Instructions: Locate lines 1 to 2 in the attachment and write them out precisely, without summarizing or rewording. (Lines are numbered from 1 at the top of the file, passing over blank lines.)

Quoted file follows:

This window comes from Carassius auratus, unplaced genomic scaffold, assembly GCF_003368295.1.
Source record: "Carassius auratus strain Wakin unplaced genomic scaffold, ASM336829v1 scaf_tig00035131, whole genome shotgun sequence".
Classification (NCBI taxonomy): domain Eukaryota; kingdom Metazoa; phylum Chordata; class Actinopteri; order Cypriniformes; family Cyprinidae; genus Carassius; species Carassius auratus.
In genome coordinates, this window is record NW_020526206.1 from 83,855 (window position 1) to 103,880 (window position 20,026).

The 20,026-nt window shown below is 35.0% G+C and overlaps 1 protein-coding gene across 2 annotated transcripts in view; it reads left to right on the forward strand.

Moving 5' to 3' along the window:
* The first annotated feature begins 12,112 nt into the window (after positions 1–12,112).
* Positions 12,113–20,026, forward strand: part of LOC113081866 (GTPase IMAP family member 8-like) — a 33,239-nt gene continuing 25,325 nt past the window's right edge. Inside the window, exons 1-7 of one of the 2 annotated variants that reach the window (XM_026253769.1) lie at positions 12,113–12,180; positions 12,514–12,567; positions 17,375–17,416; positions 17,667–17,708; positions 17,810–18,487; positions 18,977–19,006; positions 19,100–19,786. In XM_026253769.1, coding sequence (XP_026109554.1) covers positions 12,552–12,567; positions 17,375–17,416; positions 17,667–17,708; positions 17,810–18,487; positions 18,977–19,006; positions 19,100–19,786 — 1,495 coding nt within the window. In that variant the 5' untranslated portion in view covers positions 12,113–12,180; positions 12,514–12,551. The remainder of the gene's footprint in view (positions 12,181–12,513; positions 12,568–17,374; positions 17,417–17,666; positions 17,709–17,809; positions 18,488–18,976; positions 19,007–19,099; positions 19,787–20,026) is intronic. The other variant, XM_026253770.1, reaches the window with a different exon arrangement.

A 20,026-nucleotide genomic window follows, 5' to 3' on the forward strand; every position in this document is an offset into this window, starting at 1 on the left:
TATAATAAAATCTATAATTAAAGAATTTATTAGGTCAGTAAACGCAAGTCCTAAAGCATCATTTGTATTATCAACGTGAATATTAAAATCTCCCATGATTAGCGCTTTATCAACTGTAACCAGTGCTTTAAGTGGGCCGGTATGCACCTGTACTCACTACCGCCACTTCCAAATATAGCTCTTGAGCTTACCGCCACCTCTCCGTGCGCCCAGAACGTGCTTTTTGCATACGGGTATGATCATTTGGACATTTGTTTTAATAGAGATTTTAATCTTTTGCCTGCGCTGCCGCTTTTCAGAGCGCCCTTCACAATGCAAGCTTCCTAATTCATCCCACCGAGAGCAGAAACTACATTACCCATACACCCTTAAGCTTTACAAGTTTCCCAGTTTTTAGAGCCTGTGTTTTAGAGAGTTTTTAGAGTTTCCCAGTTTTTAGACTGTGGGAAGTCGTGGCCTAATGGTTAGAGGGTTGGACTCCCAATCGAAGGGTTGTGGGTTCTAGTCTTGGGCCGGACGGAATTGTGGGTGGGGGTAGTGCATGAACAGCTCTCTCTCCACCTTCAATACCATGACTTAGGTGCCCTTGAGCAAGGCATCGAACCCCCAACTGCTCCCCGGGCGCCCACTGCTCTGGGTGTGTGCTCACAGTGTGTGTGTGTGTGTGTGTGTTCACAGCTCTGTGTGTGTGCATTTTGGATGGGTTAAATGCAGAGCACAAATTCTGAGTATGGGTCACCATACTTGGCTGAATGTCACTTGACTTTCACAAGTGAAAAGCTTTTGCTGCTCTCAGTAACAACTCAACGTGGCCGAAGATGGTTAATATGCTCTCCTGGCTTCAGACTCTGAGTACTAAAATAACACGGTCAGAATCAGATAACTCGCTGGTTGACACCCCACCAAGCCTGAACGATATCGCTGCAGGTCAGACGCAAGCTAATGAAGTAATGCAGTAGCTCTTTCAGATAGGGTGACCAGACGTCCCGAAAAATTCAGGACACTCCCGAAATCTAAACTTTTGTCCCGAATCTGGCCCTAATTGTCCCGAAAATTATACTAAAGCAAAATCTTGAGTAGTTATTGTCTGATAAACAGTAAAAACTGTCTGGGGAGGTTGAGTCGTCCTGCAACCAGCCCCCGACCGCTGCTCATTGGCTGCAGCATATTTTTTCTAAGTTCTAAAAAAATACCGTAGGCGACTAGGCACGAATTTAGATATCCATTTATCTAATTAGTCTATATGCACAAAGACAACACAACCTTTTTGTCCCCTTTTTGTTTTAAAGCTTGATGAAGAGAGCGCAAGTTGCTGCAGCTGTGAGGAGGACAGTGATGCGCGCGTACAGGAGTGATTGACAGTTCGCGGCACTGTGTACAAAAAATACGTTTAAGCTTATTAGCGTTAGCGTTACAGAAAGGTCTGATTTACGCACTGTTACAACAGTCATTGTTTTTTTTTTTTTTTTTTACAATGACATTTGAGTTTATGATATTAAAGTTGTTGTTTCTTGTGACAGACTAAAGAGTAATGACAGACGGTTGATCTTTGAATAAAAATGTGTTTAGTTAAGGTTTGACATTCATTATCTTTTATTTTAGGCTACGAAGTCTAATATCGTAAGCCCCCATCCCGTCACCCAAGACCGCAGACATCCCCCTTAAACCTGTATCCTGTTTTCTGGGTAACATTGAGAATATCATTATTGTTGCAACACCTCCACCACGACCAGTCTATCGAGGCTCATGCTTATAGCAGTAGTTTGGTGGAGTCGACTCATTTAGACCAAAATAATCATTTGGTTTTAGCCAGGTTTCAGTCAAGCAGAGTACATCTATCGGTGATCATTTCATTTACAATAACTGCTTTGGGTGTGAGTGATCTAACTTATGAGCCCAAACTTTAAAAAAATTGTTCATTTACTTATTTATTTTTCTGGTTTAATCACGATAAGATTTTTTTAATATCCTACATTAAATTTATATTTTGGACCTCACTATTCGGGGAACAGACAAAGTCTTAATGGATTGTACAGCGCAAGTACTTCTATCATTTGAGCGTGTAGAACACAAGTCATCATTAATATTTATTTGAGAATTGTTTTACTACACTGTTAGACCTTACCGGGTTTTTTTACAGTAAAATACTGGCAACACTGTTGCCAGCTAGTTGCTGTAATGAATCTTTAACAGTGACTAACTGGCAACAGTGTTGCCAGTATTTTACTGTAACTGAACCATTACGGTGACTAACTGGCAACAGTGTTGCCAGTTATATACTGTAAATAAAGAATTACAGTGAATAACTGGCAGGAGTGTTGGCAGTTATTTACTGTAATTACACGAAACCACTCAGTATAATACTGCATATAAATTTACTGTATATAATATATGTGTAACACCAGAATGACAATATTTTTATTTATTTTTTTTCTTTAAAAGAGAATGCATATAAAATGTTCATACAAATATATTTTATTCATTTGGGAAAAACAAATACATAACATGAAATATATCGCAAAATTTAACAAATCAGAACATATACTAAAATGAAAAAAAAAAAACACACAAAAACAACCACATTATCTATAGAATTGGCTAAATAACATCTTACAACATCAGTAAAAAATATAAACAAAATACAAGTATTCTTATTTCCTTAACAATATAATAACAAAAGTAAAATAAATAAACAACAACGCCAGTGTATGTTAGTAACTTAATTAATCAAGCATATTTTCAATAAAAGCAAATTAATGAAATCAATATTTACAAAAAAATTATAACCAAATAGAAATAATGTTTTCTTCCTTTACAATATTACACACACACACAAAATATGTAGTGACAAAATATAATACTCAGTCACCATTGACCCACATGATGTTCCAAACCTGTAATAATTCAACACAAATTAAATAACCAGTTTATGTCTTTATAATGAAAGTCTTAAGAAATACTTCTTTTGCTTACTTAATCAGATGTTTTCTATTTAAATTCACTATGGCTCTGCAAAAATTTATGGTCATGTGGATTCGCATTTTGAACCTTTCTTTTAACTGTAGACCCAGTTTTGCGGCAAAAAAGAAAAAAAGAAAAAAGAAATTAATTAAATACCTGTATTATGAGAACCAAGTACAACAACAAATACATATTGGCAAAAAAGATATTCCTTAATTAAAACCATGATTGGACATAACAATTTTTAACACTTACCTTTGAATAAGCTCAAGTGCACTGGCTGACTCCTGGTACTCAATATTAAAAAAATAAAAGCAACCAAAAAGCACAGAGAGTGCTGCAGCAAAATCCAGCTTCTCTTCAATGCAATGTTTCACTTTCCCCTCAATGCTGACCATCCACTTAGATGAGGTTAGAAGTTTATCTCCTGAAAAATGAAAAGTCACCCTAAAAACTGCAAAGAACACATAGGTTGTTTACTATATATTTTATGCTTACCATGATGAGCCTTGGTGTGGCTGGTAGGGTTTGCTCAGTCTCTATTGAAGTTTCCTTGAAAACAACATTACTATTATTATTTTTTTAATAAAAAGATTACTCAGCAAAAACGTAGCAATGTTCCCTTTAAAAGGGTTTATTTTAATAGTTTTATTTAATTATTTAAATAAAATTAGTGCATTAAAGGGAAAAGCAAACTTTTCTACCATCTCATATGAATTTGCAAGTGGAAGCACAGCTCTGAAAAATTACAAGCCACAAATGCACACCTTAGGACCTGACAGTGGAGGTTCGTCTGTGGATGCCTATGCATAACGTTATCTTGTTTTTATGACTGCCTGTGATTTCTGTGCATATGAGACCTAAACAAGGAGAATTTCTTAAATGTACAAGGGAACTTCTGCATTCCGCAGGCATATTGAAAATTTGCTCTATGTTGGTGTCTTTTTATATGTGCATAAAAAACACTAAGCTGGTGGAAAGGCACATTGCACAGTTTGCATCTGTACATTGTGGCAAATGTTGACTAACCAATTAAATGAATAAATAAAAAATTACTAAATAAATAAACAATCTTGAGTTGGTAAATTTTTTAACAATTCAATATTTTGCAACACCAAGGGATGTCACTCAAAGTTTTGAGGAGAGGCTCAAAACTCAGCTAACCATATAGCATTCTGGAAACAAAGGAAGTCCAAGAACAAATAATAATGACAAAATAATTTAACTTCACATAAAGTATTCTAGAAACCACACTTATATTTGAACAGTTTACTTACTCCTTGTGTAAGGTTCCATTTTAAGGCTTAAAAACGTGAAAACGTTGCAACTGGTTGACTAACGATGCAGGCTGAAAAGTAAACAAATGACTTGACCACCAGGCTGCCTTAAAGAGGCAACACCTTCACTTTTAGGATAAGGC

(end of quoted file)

This window comes from Carassius auratus, unplaced genomic scaffold, assembly GCF_003368295.1.
Source record: "Carassius auratus strain Wakin unplaced genomic scaffold, ASM336829v1 scaf_tig00035131, whole genome shotgun sequence".